We recently reported on the decision in Probuild Constructions (Aust) Pty Ltd v Shade Systems Pty Ltd [2018] HCA 4. There, the High Court held that Australian security of payment legislation did not allow adjudicators' decisions to be challenged for:

  • misinterpreting contracts;
  • or misinterpreting the law.

The High Court did, however, reaffirm the position that State Supreme Courts around Australia had been taking, that adjudications could be challenged based on "jurisdictional errors".

This raises the question: what is a jurisdictional error?

Justice Pritchard of the WA Supreme Court sheds light on this question in Total Eden Pty Ltd v Charteris [2018] WASC 60.

Her Honour reminds us that a jurisdictional error is basically a mistake about the nature and limits of an adjudicator's role under security of payment laws. So, for example, as Justice Chaney had said in Delmere Holdings v Green [2015] WASC 148, adjudicators are constrained by the contract in determining a construction payment dispute.

In WA, adjudicators who search for a legal basis to determine a construction payment dispute outside the four corners of the contract overstep the limited powers that the legislature has given to them. They therefore commit jurisdictional error.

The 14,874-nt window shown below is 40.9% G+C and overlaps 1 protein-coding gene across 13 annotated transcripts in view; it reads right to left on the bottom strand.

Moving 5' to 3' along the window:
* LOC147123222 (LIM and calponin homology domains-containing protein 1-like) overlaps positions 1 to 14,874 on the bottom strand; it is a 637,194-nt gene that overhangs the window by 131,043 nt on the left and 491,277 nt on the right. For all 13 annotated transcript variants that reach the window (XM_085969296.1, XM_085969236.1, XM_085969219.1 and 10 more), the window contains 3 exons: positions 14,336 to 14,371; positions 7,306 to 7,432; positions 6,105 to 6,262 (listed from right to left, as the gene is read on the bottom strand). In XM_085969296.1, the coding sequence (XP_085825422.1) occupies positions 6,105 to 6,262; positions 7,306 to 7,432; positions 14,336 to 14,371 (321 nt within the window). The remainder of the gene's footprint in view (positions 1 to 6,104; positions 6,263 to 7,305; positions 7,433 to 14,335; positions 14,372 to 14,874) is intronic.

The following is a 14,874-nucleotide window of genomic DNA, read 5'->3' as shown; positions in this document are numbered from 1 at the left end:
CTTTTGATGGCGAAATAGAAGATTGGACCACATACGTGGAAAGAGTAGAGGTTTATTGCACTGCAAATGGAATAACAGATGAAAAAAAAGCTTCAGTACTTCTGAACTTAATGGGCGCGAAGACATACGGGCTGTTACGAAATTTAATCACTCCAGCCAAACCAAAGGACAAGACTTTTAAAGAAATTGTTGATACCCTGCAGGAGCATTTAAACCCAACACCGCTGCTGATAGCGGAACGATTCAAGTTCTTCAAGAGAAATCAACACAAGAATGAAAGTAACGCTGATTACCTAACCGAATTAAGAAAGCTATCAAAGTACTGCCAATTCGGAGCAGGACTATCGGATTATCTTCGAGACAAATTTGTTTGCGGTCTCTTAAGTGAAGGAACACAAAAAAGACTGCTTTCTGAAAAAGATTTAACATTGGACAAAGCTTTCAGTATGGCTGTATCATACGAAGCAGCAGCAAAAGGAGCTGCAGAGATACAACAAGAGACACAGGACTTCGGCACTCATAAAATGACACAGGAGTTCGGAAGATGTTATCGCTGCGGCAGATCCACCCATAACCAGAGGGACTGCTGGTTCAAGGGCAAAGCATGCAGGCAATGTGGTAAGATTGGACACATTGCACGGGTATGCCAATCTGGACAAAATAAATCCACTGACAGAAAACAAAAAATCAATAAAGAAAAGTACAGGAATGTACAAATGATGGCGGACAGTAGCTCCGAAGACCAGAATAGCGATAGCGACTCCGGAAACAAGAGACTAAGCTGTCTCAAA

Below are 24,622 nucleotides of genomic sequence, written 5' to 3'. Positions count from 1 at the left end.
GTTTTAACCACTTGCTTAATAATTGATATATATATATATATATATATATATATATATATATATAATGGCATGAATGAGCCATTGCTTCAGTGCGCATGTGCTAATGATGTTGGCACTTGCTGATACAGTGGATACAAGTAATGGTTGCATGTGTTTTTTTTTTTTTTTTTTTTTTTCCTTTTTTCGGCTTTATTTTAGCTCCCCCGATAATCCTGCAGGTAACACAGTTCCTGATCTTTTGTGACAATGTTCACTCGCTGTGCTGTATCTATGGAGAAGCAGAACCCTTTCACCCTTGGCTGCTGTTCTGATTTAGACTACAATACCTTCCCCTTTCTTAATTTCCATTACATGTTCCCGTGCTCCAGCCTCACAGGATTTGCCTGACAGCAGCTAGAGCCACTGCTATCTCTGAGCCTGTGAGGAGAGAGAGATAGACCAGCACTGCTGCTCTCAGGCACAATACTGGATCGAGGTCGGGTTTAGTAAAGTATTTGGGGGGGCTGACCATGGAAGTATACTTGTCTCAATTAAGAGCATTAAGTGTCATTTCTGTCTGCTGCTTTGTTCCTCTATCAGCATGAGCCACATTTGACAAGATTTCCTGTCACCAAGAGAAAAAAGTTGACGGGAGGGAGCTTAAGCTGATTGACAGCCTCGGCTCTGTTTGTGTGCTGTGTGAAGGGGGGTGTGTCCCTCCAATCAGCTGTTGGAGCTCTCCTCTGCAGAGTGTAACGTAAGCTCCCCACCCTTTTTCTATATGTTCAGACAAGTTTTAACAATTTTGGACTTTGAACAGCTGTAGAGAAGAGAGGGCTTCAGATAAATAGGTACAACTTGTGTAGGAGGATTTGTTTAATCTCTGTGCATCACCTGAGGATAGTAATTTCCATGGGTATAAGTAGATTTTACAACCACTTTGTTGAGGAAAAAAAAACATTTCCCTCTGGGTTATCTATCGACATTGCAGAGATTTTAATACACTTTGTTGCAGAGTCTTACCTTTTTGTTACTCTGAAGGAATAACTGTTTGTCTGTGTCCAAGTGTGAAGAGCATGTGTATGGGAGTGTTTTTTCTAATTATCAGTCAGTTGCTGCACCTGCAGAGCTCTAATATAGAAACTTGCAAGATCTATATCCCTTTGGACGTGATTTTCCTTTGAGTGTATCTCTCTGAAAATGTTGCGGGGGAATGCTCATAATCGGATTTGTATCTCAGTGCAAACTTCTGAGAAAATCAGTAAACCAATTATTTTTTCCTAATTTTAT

Such decisions will still be quashed by a State Supreme Court despite the High Court's decision in Probuild.

In the case of Total Eden, the adjudicator made the following errors about the proper limits of his powers under WA's security of payment legislation, which is found in the Construction Contracts Act 2004:

  • he implied a term about the timing of payments into a contract which already had an express term in it about the timing of payments and then ignored that express term;
  • he implied into the same contract, a term that if the principal did not respond to a payment claim within a certain period, this meant that the claim would be deemed accepted in full, even though the contract said no such thing; and
  • he relied on provisions that appear in some standard form contracts, but did not appear in the contract that he had to interpret;
  • and he relied on what he called "common-place, fair and reasonable etiquette".

All these errors involved the adjudicator looking beyond the terms that were either expressed in the contract or that the law says adjudicators are allowed to imply into the contract. These are jurisdictional errors because the Construction Contracts Act says that in WA, an adjudicator can only award payments that the construction contract entitles the contractor to be paid. In other words, the adjudicator is constrained by the contract.

The content of this article is intended to provide a general guide to the subject matter. Specialist advice should be sought about your specific circumstances.